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Détails sur le produit

  • Broché: 190 pages
  • Editeur : CreateSpace Independent Publishing Platform (4 mai 2011)
  • Langue : Anglais
  • ISBN-10: 1461155983
  • ISBN-13: 978-1461155980
  • Dimensions du produit: 15,2 x 1,1 x 22,9 cm
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Amazon.com: 319 commentaires
60 internautes sur 62 ont trouvé ce commentaire utile 
steam powered excellence 31 mars 2010
Par I Teach Typing - Publié sur Amazon.com
Format: Format Kindle Achat vérifié
I can't believe that a 130+ year old book translated to English was good enough to keep me up half the night but this brilliant old gem did. The story features the height of late 1800 steam technology and a couple of heros who want to circumnavigate the earth in 80 days to win a bet. The characters are surprisingly likable and the action is just GREAT. Put this at the top of the queue for great free reads and you will get a wonderful easy read and a brilliant view of the world.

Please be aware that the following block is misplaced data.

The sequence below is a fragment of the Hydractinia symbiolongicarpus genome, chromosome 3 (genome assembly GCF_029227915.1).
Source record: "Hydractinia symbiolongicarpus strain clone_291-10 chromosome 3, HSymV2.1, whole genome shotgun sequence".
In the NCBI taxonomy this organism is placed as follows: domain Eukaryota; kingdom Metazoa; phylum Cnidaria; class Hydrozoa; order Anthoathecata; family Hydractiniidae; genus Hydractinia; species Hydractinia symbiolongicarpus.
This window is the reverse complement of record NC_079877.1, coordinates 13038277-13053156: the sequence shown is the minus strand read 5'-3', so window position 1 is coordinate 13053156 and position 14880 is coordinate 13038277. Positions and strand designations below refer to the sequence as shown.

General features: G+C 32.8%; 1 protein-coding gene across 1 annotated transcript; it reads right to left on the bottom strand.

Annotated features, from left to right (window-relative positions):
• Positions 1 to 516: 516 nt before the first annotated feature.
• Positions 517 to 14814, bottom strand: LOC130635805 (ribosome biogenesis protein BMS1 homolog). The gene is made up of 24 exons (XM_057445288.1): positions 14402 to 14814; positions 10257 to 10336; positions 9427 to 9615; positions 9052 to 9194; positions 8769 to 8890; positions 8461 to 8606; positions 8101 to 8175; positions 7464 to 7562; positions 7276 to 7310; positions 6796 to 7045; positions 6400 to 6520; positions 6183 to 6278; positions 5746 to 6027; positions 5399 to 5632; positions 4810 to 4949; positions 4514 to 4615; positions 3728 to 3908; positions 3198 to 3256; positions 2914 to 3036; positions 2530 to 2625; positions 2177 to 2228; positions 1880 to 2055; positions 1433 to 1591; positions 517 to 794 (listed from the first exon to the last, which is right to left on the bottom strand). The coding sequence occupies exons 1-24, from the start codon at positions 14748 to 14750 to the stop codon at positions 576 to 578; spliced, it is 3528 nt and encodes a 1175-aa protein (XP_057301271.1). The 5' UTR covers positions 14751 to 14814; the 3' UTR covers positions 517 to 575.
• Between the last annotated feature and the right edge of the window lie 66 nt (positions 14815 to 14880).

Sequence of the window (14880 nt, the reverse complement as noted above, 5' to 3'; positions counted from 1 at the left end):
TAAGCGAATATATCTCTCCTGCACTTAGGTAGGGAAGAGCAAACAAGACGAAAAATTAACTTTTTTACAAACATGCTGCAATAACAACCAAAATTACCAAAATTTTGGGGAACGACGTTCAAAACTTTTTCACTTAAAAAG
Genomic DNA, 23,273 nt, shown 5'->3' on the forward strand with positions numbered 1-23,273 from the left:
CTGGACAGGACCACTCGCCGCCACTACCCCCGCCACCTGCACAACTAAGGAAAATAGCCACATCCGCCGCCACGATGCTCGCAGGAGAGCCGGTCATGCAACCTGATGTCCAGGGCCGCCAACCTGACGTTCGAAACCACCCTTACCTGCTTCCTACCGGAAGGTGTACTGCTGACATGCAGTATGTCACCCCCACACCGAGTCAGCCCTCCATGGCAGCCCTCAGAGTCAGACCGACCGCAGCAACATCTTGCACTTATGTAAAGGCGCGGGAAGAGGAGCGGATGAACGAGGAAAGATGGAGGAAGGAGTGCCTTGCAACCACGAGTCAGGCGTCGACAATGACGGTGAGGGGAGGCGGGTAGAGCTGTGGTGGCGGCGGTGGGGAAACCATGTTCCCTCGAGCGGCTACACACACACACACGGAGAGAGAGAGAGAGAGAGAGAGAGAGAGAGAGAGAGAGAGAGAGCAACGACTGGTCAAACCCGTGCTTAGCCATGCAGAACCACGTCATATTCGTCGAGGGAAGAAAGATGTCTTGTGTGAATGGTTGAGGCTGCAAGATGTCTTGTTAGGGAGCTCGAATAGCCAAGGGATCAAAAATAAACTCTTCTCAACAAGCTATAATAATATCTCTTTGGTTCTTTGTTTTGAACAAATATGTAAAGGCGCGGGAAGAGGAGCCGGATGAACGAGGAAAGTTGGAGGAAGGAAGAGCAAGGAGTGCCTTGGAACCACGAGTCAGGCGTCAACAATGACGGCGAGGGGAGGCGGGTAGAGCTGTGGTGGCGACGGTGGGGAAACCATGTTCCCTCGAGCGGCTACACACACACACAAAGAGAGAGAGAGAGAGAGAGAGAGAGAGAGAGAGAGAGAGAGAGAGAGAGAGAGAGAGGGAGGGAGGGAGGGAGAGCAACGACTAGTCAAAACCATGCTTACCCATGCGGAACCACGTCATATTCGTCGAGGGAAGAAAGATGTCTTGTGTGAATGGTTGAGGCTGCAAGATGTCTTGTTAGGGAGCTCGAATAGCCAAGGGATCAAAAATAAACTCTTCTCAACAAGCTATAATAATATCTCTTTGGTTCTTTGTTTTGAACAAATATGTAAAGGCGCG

36 internautes sur 37 ont trouvé ce commentaire utile 
Justina's Review 24 novembre 2000
L'évaluation d'un enfant - Publié sur Amazon.com
Format: Relié